VICENZA, Italy -- Thousands of miles away from home, two Soldiers in their early twenties find themselves inspecting million-dollar cargo on a foreign airfield. If the cargo is up to par, it flies. If it's not, the two-person team faces an awkward, but critical conversation.Imperfect cargo forces the young team to approach foreign, senior military officers and explain why their cargo will not take flight. The consequences of grounding cargo stretch from the airfield they stand on to combatant commanders, embassies and sometimes, the Pentagon.Soldiers from the 383rd Movement Control Team face this responsibility on a regular basis.
The 383rd MCT is a forward-deployed, 21-person unit with a captain and staff sergeant leading the charge. One of their missions is to conduct joint inspections on cargo scheduled to depart Africa on U.S. Department of Defense aircraft."Most of these guys, before they came here, have never been on an airplane before and now they are flying all around the world by themselves," said Staff Sgt. Sean Carrigan, 383rd MCT detachment sergeant."All of our Soldiers are very young, all of our noncommissioned officers except one are sergeants, and they typically travel to the continent with just one NCO and one Soldier," Carrigan explained.The MCT arrived in Vicenza, Italy, from Fort Polk, Louisiana, in January 2017 as the first MCT assigned to U.S. Army Africa. Since then, the MCT has conducted 20 missions in support of U.S. Special Forces and NATO allies in 11 countries, including Botswana, Burkina Faso, Chad, Central African Republic, Gabon, Mali, Mauritania, Niger, Senegal, Tunisia and Uganda."We didn't replace anyone. There are no steps. There is no (standard operating procedure) for any of this. Over time in the last eight months, we figured out who to talk to and who can help us out," said Capt. Timothy Clapp, the 383rd MCT commander.On any given day, at least two members of the small team are in Chad inspecting cargo for French allies. However, the team regularly takes initiative and assists partners and allies with tracking incoming aircraft and establishing an aircraft parking plan. "It's more than just the cargo prep; it's managing the flight line," Carrigan said.Every 4-6 months, the MCT travels across Africa to support France's surge, or relief in place. In just three weeks, the MCT inspected more than 3,000 French soldiers' personal and professional equipment."One day they are inspecting heavily up-armored Land Rovers and the next they are inspecting explosives," Clapp said.Clapp added that the MCT makes a recommendation, but at the end of the day, it is up to the flight crew to decide whether or not the cargo will fly. However, the approval process does not dampen the significance of the MCT's recommendation. If improperly packaged explosives board an airplane, lives are at risk."A specialist walks out to the flight line and inspects the cargo. They are the ones signing that HAZMAT paperwork," Clapp said. "They are the ones saying, 'Yes, everything is prepared correctly and good to go.'"Clapp and Carrigan implemented a new training plan after assessing the unusual equipment revealed on African flight lines. The most unusual piece of equipment they have inspected? A jet engine.The epitome of mission command, Clapp says their unique operations bring new meaning to principle: exercising disciplined initiative."Let's take a Soldier traveling to a mission in Botswana, for example. It takes 24 hours to get down there and once they hit the ground they have to take another five-hour truck ride to somebody we have never met before," Carrigan said, speaking specifically about one of their missions supporting special forces.The operational tempo of special forces does not usually allow for ample predictability. After the Soldiers arrive, they have to figure out their own life support including food, water and a place to sleep.Clapp and Carrigan aren't afraid of overcoming challenges using innovative tactics and any resource available. MCT Soldiers deployed to Africa typically communicate with their leadership in Italy via social media applications."For us, readiness is a little bit different. Our guys have to be ready to go, literally at a moment's notice," Clapp said. "We had one Soldier gone for four months and when he returned, he was here less than a week before we said 'we need you to go to Chad.'""I told him Friday and he left Monday," Carrigan added.Clapp and Carrigan said their young Soldiers are the reason for their team's success. They said their team conducts these critical missions with confidence and maturity far beyond the expectation."It takes a lot of maturity. But I know these guys can go anywhere and we have full confidence in them and they can make it happen," Clapp said. "All this is paving the road for the follow-on MCT."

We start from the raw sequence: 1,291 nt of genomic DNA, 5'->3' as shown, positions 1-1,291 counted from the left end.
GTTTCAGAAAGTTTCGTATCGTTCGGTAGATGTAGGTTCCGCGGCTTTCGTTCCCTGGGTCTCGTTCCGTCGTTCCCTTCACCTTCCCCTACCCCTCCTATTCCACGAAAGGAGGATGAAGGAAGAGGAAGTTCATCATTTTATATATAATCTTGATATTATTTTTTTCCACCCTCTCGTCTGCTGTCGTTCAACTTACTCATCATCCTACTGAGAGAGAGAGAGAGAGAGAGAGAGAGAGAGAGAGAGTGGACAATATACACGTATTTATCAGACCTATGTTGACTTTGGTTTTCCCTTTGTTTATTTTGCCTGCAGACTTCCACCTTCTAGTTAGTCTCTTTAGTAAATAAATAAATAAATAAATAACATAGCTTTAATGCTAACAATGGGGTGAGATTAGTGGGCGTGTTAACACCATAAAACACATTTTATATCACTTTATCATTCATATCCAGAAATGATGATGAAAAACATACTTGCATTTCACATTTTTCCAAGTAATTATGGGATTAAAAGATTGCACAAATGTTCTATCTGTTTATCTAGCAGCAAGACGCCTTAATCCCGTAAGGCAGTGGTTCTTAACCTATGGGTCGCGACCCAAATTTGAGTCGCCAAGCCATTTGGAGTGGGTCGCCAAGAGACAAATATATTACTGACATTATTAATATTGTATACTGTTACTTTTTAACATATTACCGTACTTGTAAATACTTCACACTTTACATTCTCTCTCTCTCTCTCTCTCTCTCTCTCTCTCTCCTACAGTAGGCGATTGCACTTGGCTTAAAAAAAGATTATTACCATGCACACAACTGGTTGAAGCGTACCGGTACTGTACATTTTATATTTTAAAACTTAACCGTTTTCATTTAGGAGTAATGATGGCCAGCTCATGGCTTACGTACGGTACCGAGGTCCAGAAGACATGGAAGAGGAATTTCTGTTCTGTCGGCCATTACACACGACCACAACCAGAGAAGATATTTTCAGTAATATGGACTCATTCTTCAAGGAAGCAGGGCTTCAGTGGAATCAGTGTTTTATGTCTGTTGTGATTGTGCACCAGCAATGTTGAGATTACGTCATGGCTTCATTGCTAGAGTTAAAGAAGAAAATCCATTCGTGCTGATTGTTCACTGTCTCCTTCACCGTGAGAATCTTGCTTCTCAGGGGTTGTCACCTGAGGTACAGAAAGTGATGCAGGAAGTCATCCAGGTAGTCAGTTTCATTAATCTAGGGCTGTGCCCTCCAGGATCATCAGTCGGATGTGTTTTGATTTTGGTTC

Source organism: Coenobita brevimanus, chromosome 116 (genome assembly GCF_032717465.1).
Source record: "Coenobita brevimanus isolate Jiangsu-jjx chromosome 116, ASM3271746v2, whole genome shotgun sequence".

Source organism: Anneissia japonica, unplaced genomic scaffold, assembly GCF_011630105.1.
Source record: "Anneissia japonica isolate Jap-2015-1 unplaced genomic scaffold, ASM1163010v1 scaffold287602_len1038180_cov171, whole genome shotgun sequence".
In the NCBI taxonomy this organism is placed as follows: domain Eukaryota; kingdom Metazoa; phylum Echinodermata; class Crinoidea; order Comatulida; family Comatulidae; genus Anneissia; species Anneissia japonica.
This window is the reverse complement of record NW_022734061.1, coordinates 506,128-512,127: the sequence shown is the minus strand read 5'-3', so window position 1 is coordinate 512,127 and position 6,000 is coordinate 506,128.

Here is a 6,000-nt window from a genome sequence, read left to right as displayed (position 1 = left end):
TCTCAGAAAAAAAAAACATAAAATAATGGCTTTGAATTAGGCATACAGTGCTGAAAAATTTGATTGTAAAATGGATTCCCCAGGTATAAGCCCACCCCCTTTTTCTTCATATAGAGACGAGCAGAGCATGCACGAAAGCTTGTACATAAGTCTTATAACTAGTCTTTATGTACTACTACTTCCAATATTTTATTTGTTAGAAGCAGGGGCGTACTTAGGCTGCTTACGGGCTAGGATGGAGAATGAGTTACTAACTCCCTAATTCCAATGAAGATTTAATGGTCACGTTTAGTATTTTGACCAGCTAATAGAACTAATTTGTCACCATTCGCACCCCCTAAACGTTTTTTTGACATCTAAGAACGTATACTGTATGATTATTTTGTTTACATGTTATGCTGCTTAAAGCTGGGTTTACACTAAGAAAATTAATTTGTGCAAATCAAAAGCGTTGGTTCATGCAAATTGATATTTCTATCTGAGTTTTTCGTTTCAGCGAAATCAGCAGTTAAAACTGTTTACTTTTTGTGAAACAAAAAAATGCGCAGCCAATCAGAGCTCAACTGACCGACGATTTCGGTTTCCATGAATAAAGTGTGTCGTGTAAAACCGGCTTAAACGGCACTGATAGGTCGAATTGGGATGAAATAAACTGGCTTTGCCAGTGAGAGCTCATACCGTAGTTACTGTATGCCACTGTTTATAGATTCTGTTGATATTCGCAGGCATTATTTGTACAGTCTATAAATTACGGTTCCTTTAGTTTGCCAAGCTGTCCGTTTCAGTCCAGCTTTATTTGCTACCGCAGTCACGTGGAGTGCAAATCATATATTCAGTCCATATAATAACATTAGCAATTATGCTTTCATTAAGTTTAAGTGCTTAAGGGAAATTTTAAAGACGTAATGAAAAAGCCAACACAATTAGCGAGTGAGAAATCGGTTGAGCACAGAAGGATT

The 259th MCT out of Fort Hood, Texas, will arrive to USARAF in October and fall in on the strategies and tactics pioneered by the 383rd MCT.